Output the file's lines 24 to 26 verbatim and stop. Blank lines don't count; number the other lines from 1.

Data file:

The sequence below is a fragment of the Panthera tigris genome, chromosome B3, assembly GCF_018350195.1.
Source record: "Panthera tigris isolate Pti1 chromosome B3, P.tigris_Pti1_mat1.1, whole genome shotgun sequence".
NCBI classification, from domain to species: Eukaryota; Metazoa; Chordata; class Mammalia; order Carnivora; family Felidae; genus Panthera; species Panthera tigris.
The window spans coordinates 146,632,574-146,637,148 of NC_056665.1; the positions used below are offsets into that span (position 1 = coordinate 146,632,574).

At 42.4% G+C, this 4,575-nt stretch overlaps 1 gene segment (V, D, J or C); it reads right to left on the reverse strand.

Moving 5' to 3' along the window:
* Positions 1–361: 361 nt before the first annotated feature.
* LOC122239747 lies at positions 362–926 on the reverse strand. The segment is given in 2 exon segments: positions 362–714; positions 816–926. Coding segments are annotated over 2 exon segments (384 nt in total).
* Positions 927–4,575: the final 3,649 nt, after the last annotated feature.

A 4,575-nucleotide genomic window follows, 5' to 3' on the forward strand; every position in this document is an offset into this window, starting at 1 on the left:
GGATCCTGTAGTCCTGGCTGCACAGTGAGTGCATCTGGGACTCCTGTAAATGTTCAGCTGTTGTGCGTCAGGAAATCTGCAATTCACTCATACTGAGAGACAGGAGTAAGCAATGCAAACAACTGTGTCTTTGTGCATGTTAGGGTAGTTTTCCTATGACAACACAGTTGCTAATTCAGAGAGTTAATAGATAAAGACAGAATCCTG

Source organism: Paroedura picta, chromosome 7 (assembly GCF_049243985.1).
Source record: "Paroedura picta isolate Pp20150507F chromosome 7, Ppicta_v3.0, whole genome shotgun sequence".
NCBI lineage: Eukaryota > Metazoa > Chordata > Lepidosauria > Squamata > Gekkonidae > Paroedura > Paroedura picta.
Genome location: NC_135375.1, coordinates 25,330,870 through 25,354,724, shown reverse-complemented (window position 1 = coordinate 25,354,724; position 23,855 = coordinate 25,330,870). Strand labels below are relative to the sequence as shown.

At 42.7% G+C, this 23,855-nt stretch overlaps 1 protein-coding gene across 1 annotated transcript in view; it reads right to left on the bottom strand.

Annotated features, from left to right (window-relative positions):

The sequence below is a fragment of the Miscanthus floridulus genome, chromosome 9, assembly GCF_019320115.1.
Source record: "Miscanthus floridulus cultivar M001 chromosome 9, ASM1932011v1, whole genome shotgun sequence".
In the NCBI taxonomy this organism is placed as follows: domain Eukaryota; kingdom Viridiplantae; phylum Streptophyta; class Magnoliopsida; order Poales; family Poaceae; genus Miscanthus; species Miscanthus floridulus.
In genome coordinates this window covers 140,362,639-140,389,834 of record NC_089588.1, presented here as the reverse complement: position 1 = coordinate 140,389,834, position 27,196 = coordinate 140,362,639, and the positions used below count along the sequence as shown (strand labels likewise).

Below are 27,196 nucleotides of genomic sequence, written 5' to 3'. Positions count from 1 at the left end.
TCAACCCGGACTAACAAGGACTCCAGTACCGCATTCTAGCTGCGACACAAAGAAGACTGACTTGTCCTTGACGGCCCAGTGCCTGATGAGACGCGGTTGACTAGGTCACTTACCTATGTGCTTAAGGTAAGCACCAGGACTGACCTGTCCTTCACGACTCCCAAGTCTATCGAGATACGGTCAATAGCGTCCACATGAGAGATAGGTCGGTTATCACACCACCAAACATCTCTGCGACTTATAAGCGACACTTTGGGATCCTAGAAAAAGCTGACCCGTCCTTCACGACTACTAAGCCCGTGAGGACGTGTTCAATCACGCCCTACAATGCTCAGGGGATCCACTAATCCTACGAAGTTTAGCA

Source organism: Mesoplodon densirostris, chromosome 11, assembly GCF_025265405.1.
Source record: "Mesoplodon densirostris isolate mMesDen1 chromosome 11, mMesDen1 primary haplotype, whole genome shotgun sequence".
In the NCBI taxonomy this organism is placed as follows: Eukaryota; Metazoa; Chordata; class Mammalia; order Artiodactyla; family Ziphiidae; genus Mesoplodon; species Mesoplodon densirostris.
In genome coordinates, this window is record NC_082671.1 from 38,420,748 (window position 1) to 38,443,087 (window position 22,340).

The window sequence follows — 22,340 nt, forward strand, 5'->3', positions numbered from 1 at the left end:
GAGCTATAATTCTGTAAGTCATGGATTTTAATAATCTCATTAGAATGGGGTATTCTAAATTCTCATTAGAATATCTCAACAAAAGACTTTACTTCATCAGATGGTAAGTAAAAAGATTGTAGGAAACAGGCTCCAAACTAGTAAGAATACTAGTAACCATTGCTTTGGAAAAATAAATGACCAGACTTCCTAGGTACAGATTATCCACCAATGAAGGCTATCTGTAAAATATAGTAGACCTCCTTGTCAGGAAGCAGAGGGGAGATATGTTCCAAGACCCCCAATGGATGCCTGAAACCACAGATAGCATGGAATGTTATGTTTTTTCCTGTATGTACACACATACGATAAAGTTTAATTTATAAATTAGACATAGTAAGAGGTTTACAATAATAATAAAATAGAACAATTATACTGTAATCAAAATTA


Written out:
Source organism: Mesoplodon densirostris, chromosome 11, assembly GCF_025265405.1.
Source record: "Mesoplodon densirostris isolate mMesDen1 chromosome 11, mMesDen1 primary haplotype, whole genome shotgun sequence".
In the NCBI taxonomy this organism is placed as follows: Eukaryota; Metazoa; Chordata; class Mammalia; order Artiodactyla; family Ziphiidae; genus Mesoplodon; species Mesoplodon densirostris.